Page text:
leisure 06.5.19

Out of Town
Every Person in New York

Some of our out of town recommendations over the years that have held up well.


Robert Todd Lincoln, the only child of Abe and Mary to live to adulthood, built the Georgian Revival house he named Hildene in 1905. It stayed in the family for another 70 years. You can visit the 412-acre estate that includes 14 buildings, a formal garden and an observatory. Celebrating the values of Robert's dad is the recurring motif.


Mérida gets all the ink these days, but that leaves Xalapa, 185 miles east of Mexico City, for you. Located in the highlands of Veracruz, Xalapa probably isn't what you picture of Mexico: lots of green, lots of rain and mist (the average temperature is 64 degrees), an arts community, and a coffee culture. It's more Seattle than Cabo.

Well, not exactly—Seattle doesn't have quite the mix of cobblestone streets, Neoclassical, neo-Gothic, and Moorish architecture. There are other quiet delights, including the 750 species in the city's Francisco Javier Clavijero Botanic Garden. The Pinacoteca Diego Rivera has the largest collection of the artist's work in the country. The Xalapa Anthropology Museum has an extraordinary collection, featuring the giant heads excavated from the Olmec settlements. Hiking in the nearby mountains and forests is a popular activity. And Xalapa (sometimes spelled Jalapa), gave its name to the jalapeno pepper—and that's only a small part of the food culture here.


George Bernard Shaw said, "Few people think more than two or three times a year; I have made an international reputation for myself by thinking once or twice a week." In that spirit, the Shaw Festival started modestly in 1962 in Canada's Niagara-on-the-Lake, and has grown in stature ever since. This season includes Man and Superman, Brigadoon, and The Lady Killers.


Sometimes the gift shop just won't cut it. Sure, you can get a print of, say, the Rembrandt you saw a few rooms back, or a postcard version, or keychain. But wouldn't it be nicer to just have the Rembrandt itself? Slipped into your Harrods bag? Of course it would. And that—along with enough Rubens, Van Dycks, Van Ruisdaels, Watteaus, Tiepolos and Canalettos to satisfy any art buff—gives a visit to the Dulwich Picture Gallery in South London a special thrill.

The Dulwich has, over the years, been famously obliging about parting with its artworks. In 1966, souvenir hunters helped themselves to eight paintings, including half a dozen Rembrandts and Rubens. One of those Rembrandts is Jacob de Gheyn III, painted in 1632. It's now been on four vacations from the museum, earning the nickname the takeaway Rembrandt. Security has been improved since then (admittedly a low bar), making a heist less likely. Meanwhile, enjoy this somewhat off-the-beaten-path museum, its exceptional collection of artwork, and its colorful history.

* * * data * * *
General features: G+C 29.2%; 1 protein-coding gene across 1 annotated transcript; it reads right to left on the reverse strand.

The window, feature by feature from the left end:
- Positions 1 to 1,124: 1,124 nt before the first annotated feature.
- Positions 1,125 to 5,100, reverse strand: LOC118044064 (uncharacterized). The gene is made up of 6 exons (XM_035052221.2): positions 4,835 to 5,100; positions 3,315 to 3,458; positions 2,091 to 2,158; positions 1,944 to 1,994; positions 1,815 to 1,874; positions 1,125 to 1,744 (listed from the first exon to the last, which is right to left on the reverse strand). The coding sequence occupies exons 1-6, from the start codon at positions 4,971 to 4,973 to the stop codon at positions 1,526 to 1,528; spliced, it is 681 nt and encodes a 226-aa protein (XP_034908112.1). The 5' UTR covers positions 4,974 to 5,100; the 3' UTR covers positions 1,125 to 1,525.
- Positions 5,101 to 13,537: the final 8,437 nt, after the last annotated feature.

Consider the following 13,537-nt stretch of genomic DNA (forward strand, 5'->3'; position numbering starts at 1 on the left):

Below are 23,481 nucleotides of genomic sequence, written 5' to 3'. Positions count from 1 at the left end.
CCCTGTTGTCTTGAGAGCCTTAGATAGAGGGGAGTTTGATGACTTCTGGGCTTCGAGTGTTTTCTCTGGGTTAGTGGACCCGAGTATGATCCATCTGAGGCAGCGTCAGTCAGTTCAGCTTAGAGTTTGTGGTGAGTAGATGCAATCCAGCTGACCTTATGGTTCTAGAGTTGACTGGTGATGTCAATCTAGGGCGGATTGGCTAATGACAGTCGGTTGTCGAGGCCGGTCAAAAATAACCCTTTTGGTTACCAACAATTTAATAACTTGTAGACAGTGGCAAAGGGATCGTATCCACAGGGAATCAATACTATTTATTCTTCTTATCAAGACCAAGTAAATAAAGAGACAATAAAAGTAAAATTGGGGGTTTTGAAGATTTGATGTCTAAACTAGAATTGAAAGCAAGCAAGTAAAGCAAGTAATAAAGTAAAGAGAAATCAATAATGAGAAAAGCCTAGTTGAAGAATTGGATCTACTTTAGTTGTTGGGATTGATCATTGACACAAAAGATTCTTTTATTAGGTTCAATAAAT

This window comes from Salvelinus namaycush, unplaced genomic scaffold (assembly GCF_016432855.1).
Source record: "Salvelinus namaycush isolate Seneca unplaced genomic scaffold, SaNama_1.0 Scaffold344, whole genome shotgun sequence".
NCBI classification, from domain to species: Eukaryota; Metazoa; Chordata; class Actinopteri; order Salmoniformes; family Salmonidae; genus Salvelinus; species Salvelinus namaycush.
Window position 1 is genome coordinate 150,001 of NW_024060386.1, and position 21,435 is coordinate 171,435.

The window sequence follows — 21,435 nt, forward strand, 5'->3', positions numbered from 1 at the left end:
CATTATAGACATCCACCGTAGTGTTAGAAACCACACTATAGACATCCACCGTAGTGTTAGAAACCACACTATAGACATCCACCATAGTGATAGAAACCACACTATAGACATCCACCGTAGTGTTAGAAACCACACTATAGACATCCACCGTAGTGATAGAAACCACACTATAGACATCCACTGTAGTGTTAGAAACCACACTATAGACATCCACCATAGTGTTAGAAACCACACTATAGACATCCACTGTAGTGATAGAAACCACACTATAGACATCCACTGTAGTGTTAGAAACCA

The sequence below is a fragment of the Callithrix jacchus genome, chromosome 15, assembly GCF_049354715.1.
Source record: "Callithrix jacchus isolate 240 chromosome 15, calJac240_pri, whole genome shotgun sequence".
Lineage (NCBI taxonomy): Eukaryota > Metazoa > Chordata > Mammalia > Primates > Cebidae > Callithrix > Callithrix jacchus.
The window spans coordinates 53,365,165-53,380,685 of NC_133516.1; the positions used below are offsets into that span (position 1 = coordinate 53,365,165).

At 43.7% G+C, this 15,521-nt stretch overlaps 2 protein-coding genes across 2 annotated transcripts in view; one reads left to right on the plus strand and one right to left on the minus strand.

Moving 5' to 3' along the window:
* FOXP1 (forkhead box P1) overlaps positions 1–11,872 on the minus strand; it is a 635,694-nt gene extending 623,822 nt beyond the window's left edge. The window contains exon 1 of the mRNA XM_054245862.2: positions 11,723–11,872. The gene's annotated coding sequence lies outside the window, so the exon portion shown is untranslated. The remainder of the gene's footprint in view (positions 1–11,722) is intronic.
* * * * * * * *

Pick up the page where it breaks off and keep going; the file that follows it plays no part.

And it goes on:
If New Hampshire's White Mountains are on your travel list, you're probably psyched for hiking and generally soaking in the fresh air and sweeping vistas. A stop in Littleton, though, for those who view shopping as a sport, is likely to be the high point of your trip. That's because Lance Williamson's shop, Just L Modern Antiques, has one of the best troves of Mid-Century Modern furniture, lighting, and accessories—at the most reasonable prices—that we've come across in many a moon. So, sure, go for your hike. You'll find us on a whole different kind of adventure.


Qiviut, a much-loved Scrabble word, is musk ox wool, also much-loved since it's warmer than sheep's wool and softer than cashmere. About 45 miles north of Anchorage is the non-profit Musk Ox Farm where they're helping reintroduce the musk ox into the area (it had been extinct in this part of the world). You can visit the the sixty Oomingmaks (bearded ones) at their lovely home in the Matanuska Valley, learn about the sustainable agricultural practices used there, buy a great wool hat, and most of all, spend some time in the company of these extraordinary creatures.


The Limburger can take down even the most stalwart cheesehead. The battle of beer versus wine plays out on a wall mural (this is Wisconsin, so siding with wine is not advised). And there are a lot of dollar bills on the ceiling of the tavern. How'd they get there?

Downtown Monroe, Wisconsin has been home to Baumgartner's Cheese Store and Tavern, 1023 16th Avenue [11th St.] 608.325.6157, since 1931. It's a link back to the old country for the Swiss community here, but you don't have to have the Alps in your blood to love Baumgartner's. There's a cheese store in front and a tavern in the back. Step into the latter and you're stepping back in time and into the heart of the place.

You'll also have passed under the sign that says "Through this portal you can get the best cheese sandwiches in the world." And the sandwiches just might live up to their billing. Whether you go for the Brick and raw onion, Limburger and onion, Limburger and Braunschweiger (smoked liverwurst)—or one of the other less assertive choices—you will have done Wisconsin proud.

And how did those dollar bills get on the ceiling? That's a trick one of Baumgartner's staff will have to show you. Give them a dollar and a quarter to find out.

Jason Polan started Every Person in New York in March of 2008. He plans on working on the project until it is finished. Look for more at Jason's site and his book Every Person in New York.

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